Advances in the recovery of oil and gas reserves, through the use of fracking and horizontal well drilling, for example, have dramatically increased the amount of natural gas that can be economically harvested in the US. These reserves also contain compounds, know as natural gas liquids (NGLs), that are expensive to convert to useful products using current refinery technology. Fortunately, many microorganisms are capable of consuming NGLs for biomass and energy production using pathways that are much more efficient and less expensive. The biological mechanisms of these conversions will be studied in order to design organisms that exhibit even greater yield of product. By eliminating the generation of waste products and enhancing the effectiveness of these microbes, the resulting technology will be more widely deployed at fracking sites, increasing the energy security of the US while decreasing the negative environmental impact of natural gas extraction. This project will also provide STEM research opportunities to traditionally underrepresented groups, including to high school students through outreach to high schools in Houston, through the Science Academy of South Texas, and through the McNair program at Penn State.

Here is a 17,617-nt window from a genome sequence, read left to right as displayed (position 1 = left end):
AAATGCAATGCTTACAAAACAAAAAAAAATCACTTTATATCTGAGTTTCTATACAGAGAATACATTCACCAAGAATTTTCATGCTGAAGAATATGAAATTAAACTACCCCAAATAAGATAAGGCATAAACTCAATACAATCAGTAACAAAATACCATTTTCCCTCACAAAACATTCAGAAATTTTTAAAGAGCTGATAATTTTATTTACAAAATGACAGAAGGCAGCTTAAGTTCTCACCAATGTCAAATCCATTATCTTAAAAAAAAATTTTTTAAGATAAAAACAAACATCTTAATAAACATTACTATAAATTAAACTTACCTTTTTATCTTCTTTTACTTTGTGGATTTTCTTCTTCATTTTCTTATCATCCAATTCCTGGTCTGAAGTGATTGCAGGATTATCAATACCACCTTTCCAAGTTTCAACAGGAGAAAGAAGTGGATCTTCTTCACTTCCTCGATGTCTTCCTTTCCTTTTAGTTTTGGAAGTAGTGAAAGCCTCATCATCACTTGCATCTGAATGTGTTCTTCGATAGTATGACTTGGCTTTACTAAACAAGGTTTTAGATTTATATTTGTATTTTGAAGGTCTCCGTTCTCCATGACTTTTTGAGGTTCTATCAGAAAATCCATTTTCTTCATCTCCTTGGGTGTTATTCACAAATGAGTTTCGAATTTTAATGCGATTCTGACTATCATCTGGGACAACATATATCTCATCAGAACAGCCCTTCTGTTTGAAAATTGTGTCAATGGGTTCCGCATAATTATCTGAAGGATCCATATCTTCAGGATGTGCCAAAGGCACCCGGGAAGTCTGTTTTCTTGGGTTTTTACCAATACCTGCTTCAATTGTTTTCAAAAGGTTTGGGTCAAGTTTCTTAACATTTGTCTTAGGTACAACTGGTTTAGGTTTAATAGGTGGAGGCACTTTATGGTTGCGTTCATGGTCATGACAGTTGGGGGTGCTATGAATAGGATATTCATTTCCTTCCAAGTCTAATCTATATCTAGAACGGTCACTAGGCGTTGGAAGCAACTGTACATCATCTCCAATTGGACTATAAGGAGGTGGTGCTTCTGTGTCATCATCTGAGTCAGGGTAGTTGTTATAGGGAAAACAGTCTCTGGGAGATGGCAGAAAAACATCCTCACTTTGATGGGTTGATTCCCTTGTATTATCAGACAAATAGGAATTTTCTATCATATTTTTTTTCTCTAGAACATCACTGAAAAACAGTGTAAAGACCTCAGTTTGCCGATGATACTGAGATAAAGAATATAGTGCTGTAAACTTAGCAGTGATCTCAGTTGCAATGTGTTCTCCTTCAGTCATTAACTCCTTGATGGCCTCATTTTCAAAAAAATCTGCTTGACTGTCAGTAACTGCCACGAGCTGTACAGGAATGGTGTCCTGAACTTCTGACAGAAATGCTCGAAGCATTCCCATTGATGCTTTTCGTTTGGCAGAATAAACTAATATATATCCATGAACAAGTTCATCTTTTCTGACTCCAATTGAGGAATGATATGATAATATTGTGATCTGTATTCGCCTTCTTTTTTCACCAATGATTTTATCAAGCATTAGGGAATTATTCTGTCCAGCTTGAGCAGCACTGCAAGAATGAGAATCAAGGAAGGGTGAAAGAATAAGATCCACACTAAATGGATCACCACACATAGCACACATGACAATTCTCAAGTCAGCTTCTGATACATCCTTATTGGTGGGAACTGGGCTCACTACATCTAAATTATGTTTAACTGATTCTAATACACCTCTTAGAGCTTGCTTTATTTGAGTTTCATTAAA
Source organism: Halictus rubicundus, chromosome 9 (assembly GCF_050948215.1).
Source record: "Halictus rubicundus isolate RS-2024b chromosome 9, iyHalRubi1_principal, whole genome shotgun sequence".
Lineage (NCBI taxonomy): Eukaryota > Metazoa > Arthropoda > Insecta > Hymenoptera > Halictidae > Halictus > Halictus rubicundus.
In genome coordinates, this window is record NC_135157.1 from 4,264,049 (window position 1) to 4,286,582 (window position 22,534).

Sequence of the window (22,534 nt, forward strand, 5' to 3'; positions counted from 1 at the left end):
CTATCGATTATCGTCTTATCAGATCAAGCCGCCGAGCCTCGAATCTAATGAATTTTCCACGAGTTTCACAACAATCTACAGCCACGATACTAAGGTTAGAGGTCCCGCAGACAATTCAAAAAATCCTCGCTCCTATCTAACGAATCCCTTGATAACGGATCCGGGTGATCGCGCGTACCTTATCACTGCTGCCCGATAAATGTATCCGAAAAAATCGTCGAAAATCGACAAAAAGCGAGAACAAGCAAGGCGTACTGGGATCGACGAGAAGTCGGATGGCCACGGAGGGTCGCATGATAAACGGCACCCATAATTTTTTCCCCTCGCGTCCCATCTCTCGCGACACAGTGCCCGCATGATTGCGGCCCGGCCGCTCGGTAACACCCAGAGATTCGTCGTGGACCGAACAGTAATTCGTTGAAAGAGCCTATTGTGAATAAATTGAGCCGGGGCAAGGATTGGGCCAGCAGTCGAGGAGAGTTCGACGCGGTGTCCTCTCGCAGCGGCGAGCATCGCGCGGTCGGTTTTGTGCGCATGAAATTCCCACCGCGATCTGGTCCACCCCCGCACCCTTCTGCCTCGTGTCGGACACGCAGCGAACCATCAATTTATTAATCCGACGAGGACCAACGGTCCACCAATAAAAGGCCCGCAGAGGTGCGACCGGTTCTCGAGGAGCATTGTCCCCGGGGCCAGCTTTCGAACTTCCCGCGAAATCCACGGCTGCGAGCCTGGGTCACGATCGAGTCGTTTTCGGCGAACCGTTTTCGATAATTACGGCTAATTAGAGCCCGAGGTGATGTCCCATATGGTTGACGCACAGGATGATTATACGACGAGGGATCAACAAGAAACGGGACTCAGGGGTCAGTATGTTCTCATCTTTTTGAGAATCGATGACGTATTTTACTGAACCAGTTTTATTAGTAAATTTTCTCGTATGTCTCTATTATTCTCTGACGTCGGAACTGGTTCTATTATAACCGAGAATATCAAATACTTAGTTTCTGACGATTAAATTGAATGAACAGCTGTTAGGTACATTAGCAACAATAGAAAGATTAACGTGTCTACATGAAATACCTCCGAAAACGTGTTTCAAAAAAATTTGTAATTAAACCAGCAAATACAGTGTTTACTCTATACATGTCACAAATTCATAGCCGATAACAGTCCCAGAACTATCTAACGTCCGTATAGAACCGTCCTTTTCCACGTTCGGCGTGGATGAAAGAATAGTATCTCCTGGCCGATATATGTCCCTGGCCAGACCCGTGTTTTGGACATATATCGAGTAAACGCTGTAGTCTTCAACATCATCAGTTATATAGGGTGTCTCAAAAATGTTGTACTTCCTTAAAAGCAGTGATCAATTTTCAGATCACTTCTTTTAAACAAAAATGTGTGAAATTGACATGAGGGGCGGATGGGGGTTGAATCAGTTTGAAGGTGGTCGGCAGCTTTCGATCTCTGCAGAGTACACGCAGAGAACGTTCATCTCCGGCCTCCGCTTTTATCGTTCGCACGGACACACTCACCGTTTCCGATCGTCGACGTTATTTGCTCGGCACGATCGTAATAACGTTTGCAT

By cloning and repurposing poorly understood alkane-metabolizing enzymes, this project aims to develop metabolically engineered microorganisms capable of converting short-chain alkanes to target products such as butanol. Harnessing alkylsuccinate synthases for such biocatalytic applications requires functionally expressing their partner 'activase' enzymes, that require iron-sulfur cluster incorporation, in a microbial host amenable to metabolic engineering. Screens for functional expression of known or putative enzyme pairs and for activation by non-cognate activases will be executed. Enzyme directed evolution strategies to achieve alkylsuccinate synthase activation will also be employed. Functional, heterologous partners will be thoroughly characterized, providing new insights into activase-alkylsuccinate synthase interaction, and new opportunities for biotechnological applications of these and related enzymes. The overall research plan combines protein and metabolic engineering to establish a novel engineering platform for biocatalytic processes with enhanced carbon and energy efficiencies. If successful, this project could transform the commercial processing of NGL away from large, capital- and energy-intensive refinery processing to smaller-scale processes with high mass and energy efficiency. This would in turn eliminate a major source of waste involved in natural gas processing.
|Effective start/end date||7/1/17 → 6/30/21|
- National Science Foundation: $380,079.00